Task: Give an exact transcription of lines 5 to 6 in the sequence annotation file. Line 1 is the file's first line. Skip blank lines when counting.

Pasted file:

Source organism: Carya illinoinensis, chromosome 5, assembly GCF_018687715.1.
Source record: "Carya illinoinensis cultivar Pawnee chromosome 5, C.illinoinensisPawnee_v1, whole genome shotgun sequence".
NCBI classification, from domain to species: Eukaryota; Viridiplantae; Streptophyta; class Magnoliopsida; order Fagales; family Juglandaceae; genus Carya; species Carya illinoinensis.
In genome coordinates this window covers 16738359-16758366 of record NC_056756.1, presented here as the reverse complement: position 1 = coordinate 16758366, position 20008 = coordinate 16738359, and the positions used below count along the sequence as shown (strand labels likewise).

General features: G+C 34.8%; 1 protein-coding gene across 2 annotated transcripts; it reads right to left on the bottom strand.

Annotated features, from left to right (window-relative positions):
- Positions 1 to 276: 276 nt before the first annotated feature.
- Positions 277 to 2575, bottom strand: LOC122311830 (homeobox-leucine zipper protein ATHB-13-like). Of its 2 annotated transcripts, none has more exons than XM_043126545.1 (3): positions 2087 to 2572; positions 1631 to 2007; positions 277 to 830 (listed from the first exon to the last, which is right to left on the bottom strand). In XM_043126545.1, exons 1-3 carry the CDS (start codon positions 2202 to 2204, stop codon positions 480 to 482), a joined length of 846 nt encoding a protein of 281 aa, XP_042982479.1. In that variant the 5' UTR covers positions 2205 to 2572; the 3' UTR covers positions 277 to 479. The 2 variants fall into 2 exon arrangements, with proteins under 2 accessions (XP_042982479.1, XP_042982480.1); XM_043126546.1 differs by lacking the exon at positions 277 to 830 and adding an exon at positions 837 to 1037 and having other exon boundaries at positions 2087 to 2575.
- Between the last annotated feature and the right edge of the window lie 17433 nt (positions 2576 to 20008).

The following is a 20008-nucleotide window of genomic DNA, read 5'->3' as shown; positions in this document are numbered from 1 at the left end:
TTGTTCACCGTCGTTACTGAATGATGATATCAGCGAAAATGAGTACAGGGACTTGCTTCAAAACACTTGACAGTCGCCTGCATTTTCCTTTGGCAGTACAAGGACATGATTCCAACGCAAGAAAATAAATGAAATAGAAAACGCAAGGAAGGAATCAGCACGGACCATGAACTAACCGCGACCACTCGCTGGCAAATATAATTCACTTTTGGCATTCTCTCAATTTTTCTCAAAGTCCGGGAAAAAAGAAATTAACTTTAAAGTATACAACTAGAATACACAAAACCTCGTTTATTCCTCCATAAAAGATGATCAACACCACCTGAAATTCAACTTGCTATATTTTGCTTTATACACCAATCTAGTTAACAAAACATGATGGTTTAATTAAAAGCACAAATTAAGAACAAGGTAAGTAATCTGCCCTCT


General features: G+C 34.8%; 1 protein-coding gene across 2 annotated transcripts; it reads right to left on the bottom strand.

Annotated features, from left to right (window-relative positions):